My brother is visiting and I made some pasta with cilantro pesto and some really nice greens with smoked turkey and cranberry sausages I picked up at Trader Joe’s. I used yellow chard and baby spinach. Just chop up the sausage roughly, fry it in a little olive oil (this is a low fat sausage) until a bit hot and ad the chard stems all diced up. When they start to soften, add the chard leaves and then the spinach, waiting each time until the greens wilt. Then at the end add a little salt. It was really good. The cranberry somehow worked really well in the combination. But you can use any sausage type meat just as well.

Ich bin Californian

As you may or may not know, Kennedy should NOT have told the world that he was a jelly donut, which is what ‘ich bin ein Berliner’ means. What he should have said was ‘ich bin Berliner,’ as I learned on my recent trip to Berlin. The trip explains the lapse in my writing and I am taking a hurried moment to catch up while in London before I head home.

Berlin was very interesting from a historical standpoint and I enjoyed the trip, but oh the grimness, oh the lack of humor, oh the bad food, even sadly, oh the mediocre beer.

The highpoint of the trip food wise was some turkish street food in the form of a halfway decent chicken doner kebab and also some quite nice spicy mushrooms and onions with bread. The low point was also street food in the form of the ubiquitous and deadly and aptly named ‘curry wurst’ which doubled as the wurst food in Berlin and the wurst use of the word curry ever devised. A curry wurst is a sausage served with curry flavored ketchup. Unfortunately the next wurst food was at the fancy restaurant I ate at and the only slightly less wurst was the extremely cheap but terribly authentic local bar/restaurant. To be fair, that one was at least value for money…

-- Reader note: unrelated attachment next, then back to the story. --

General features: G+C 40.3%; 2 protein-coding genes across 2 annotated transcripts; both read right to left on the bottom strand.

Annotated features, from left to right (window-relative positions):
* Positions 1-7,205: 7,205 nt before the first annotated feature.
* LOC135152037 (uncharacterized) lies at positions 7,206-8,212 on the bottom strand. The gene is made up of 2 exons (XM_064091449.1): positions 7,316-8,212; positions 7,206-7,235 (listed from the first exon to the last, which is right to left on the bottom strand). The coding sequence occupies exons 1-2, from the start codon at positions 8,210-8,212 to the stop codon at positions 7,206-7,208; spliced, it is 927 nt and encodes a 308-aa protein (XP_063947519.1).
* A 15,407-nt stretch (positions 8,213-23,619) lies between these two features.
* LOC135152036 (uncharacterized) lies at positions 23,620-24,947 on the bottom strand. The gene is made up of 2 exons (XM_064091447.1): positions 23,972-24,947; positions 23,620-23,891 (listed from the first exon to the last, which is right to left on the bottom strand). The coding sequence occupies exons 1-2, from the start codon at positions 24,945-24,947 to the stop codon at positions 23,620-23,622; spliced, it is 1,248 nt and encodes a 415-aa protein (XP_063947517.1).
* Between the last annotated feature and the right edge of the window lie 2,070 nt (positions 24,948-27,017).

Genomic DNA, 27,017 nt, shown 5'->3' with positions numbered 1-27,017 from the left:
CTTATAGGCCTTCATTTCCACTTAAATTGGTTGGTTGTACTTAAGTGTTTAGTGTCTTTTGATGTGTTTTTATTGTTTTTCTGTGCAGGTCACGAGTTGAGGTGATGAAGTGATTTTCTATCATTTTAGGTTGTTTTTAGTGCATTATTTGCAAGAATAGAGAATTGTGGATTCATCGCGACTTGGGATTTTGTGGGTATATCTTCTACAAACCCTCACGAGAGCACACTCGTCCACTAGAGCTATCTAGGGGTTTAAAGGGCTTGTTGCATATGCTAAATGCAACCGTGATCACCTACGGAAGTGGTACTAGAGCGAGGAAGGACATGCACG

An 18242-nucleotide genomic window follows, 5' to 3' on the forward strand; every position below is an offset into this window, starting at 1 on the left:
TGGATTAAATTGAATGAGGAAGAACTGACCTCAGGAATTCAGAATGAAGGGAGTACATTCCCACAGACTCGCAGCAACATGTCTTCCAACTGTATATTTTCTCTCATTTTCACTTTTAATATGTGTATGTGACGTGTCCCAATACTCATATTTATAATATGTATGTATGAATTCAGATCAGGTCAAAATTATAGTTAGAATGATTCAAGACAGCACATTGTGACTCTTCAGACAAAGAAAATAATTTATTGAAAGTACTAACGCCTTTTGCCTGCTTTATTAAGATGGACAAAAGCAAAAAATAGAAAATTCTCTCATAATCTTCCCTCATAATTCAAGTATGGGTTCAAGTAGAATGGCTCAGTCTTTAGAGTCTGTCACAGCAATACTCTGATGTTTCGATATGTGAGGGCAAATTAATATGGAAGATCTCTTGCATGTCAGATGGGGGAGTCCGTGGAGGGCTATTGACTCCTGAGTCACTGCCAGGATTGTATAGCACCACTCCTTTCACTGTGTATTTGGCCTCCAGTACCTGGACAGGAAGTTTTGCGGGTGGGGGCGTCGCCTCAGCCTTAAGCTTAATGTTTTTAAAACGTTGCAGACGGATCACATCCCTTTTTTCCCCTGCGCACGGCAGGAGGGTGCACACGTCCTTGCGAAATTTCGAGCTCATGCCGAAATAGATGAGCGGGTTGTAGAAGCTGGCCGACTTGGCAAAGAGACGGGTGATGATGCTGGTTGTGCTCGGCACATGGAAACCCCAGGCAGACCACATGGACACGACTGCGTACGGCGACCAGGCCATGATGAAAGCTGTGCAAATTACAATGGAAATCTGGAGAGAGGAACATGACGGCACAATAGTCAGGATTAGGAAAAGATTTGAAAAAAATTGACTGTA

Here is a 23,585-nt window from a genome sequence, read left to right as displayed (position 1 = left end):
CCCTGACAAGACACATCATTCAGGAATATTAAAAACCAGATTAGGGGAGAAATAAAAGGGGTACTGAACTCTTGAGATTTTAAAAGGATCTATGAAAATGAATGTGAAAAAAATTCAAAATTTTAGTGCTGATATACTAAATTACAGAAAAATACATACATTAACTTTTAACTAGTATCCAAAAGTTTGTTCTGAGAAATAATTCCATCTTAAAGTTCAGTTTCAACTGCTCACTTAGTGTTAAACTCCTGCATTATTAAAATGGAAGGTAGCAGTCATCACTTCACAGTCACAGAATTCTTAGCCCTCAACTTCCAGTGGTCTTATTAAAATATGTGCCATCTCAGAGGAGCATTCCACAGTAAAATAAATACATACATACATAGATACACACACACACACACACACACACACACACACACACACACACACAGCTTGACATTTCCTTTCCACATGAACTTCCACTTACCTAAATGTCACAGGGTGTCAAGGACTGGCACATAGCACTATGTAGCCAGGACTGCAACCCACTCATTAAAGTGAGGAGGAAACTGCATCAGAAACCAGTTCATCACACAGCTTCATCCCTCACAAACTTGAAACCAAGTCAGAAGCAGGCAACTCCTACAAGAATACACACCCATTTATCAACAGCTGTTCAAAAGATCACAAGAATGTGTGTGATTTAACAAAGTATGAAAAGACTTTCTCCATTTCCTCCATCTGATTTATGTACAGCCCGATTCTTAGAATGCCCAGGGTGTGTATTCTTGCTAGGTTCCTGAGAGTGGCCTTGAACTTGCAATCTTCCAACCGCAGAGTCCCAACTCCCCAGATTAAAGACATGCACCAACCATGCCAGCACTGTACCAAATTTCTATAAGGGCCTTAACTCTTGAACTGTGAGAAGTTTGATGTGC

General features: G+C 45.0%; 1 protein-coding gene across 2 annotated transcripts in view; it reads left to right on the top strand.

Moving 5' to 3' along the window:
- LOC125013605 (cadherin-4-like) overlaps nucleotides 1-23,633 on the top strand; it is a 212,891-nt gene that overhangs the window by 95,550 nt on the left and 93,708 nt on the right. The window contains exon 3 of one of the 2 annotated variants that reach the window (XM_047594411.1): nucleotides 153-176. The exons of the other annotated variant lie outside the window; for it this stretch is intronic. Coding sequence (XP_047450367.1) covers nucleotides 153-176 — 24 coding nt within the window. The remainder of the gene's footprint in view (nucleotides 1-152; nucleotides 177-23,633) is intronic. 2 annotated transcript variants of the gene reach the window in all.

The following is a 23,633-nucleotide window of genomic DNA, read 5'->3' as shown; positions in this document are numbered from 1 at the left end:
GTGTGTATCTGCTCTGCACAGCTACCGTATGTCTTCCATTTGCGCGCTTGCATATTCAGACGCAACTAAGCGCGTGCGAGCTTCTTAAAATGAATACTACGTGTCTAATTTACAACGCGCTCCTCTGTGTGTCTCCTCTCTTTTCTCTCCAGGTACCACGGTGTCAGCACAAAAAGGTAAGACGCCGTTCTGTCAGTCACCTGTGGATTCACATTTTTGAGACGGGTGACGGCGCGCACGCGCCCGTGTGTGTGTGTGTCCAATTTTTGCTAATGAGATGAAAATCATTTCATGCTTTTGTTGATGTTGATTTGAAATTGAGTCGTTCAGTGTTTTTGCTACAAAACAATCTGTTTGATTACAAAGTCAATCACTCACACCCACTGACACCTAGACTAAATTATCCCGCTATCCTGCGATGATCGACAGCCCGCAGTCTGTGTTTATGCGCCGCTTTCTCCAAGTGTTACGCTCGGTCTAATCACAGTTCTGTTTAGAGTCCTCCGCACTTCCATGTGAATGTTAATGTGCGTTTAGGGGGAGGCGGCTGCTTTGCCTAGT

The only laugh I heard from a Berliner was from my cab driver after he drove off with the trunk of the cab unclosed and the hotel doorman still holding my bags. He laughed again when he reversed back around the corner and picked them up along with a huge lecture from the doorman and he laughed again after we got to the airport and openend the trunk and did a double take pretending the bags weren’t there after all.

Food in London has been better with two decent curries – one Goan chicken with okra and one standard saag ghosht.

Got to see a cracker of a Fulham-Bolton game with plenty of drama, good buildup, terrible defending and mostly poor finishing, but two cracking Fulham goals within a minute of each other.